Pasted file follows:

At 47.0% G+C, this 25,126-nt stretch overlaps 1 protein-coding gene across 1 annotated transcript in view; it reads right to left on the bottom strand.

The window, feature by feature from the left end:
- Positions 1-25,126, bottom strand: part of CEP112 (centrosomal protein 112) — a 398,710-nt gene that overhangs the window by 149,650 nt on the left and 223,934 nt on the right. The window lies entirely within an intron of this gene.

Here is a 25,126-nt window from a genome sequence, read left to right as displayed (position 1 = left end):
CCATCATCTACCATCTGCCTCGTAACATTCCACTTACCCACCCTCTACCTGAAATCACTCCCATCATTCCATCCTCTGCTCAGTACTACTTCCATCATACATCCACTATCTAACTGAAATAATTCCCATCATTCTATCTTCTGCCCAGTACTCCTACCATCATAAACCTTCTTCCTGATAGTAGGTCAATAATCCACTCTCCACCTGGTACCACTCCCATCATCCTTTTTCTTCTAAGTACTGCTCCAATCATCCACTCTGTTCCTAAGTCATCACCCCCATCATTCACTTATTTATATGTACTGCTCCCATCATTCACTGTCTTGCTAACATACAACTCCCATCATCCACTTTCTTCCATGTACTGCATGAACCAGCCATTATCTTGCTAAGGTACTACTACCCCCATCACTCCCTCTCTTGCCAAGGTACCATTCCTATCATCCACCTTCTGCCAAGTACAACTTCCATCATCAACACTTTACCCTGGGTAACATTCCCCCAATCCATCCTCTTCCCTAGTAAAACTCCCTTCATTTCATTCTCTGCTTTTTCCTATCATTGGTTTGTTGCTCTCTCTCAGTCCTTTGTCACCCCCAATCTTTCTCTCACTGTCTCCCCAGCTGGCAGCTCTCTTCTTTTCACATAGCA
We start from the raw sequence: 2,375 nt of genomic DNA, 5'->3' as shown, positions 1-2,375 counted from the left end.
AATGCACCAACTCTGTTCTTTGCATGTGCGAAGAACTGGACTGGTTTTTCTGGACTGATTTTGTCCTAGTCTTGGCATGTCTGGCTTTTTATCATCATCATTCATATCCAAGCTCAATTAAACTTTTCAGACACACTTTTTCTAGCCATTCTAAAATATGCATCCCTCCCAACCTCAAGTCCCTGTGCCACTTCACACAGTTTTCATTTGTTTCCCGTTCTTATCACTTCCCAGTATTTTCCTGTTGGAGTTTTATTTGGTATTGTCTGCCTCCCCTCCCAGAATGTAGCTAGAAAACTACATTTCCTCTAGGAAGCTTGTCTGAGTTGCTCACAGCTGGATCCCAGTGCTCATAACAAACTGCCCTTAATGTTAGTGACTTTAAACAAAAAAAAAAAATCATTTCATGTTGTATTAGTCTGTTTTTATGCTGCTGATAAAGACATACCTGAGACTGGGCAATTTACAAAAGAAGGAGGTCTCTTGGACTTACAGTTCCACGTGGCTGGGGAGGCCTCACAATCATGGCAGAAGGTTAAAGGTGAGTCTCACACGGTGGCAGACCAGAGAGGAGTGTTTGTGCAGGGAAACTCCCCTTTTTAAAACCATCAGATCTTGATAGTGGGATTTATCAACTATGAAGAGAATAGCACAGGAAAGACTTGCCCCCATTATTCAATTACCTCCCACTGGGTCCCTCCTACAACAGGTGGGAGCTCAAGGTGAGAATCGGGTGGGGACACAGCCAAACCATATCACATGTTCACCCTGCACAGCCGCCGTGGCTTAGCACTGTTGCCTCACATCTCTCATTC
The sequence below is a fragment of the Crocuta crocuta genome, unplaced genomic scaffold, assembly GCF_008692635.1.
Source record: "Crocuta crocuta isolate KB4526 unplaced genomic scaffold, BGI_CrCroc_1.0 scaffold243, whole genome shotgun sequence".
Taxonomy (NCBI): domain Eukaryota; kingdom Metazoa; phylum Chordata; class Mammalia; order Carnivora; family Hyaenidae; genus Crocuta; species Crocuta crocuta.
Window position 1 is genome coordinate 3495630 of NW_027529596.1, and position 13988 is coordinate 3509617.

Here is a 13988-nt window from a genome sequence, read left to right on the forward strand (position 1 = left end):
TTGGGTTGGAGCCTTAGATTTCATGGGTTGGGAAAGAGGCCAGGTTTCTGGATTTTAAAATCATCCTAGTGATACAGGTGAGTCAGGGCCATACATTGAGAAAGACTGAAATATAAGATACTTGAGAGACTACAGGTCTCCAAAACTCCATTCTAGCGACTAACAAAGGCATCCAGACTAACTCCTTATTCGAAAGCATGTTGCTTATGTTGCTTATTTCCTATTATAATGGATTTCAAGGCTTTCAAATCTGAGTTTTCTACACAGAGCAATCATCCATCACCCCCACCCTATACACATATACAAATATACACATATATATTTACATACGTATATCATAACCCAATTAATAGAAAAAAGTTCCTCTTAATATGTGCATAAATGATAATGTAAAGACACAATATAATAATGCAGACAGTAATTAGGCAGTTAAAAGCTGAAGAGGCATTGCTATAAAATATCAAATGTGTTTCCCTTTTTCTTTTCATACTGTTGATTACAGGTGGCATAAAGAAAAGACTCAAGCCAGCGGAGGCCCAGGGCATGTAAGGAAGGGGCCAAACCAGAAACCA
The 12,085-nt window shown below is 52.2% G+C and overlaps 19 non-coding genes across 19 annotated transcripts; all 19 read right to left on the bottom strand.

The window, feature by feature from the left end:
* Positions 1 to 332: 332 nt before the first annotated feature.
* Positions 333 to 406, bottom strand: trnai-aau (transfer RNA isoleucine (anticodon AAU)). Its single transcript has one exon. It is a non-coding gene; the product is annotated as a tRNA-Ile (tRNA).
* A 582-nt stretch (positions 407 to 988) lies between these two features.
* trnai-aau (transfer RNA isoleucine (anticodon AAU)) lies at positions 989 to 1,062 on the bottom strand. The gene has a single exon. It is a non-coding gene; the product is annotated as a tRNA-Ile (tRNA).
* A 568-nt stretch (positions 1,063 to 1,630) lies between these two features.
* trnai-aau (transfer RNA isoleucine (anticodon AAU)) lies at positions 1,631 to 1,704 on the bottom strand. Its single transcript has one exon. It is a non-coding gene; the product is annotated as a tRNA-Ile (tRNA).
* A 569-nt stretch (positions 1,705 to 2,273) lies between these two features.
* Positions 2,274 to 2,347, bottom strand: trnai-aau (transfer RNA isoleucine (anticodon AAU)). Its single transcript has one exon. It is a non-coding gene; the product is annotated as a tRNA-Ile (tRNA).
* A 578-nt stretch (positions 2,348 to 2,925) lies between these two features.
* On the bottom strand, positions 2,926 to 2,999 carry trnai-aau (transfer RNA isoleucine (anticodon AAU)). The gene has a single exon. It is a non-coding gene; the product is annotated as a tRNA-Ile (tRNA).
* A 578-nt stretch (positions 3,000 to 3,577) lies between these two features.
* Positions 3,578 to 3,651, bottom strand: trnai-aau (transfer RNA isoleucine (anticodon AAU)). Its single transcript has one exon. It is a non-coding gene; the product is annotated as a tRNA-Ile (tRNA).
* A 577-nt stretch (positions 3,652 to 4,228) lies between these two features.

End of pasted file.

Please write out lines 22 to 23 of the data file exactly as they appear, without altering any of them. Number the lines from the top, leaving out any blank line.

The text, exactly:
* A 569-nt stretch (positions 1,705 to 2,273) lies between these two features.
* Positions 2,274 to 2,347, bottom strand: trnai-aau (transfer RNA isoleucine (anticodon AAU)). Its single transcript has one exon. It is a non-coding gene; the product is annotated as a tRNA-Ile (tRNA).